For example, shopping malls in popular urban areas like Tsim Sha Tsui and Causeway Bay have become overcrowded thanks to the massive influx of visitors.
In order to tackle the problem, a business group has proposed developing Lantau into a commercial zone, which will take some of these tourists away from the popular urban shopping centres.
I can see that this proposal might be feasible if the malls could be built near some of the island's more famous sightseeing landmarks, such as Disneyland and the Ngong Ping 360 cable car.
If these new malls were built at Tung Chung tourists visiting the Disney theme park and using the cable car would not have far to go and it would actually prove to be more convenient than Causeway Bay or Tsim Sha Tsui.
The malls would also be popular with local residents who are getting fed up with shopping in the congested urban retail outlets.
Their shopping experience in Tung Chung would be far more relaxed.
However, whether or not it can work in reality will depend on what input the government is willing to make and how it responds to the business group's proposal.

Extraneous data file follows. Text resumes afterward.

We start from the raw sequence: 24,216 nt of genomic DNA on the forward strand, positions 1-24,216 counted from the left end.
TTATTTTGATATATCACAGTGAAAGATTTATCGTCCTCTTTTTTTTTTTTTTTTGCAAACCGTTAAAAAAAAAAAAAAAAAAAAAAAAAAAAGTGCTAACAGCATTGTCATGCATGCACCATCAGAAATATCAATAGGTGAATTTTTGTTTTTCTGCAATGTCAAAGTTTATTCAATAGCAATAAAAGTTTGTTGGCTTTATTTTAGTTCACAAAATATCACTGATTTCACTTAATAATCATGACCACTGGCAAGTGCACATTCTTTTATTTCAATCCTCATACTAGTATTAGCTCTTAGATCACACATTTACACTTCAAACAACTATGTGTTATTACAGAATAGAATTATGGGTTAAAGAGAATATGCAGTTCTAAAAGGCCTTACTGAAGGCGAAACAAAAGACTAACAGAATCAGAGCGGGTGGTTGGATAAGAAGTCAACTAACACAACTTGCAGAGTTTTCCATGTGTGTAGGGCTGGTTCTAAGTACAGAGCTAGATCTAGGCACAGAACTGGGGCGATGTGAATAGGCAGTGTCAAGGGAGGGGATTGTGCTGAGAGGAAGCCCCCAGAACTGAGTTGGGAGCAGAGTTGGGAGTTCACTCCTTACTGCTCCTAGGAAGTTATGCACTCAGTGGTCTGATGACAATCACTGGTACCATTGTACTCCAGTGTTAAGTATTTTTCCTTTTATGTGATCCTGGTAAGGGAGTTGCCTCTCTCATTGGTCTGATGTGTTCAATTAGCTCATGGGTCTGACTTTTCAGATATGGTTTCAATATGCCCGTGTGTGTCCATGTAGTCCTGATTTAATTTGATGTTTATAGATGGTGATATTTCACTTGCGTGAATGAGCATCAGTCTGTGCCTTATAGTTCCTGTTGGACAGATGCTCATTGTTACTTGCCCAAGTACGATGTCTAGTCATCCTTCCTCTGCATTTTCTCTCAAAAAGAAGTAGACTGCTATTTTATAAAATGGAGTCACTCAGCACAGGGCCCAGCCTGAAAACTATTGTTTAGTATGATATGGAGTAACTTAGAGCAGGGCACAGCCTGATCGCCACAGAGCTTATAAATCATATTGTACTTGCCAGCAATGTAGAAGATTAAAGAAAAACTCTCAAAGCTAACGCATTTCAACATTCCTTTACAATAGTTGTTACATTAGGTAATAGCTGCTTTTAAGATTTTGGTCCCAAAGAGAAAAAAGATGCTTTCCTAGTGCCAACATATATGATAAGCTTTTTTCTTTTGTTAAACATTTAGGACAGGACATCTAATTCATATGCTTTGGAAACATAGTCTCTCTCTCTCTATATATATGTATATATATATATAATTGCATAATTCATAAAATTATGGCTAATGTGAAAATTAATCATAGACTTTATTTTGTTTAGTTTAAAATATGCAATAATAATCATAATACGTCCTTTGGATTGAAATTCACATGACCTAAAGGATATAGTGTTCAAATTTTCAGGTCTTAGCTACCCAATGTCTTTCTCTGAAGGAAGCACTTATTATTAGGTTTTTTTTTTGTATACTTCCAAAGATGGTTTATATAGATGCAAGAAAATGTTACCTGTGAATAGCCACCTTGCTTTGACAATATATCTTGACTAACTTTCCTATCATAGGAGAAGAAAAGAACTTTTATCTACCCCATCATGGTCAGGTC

Carol Li Wing-sum, Ma On Shan
ESF's new policy offers equal chance
The letter from Pierce Lam ("Make better use of subsidy given to ESF", March 12) refers to the English Schools Foundation's "preferential admission of non-Cantonese-speaking children" and "preferential education for native English speakers". This is incorrect.
The ESF's new admissions policy does not give preferential admission to either native English speakers or to non-Cantonese-speaking children.
Its old policy did give lower priority to children who spoke Cantonese at home, but the new policy does not.
It simply requires children to be able to speak English well enough to benefit from the English-medium tuition.
The children can come from Chinese, British, Indian, Hong Kong families and all of them will get an equal, identical chance.
Mr Lam has got the entire issue back to front, or has simply not read the new policy.
The new system is significantly better for local Hong Kong families wanting to give their children an international quality education.
It is preferable to the rather limited educational offering of the government, which prefers to spend its tax surpluses on arguably pointless infrastructure.
Simon Osborne, Pok Fu Lam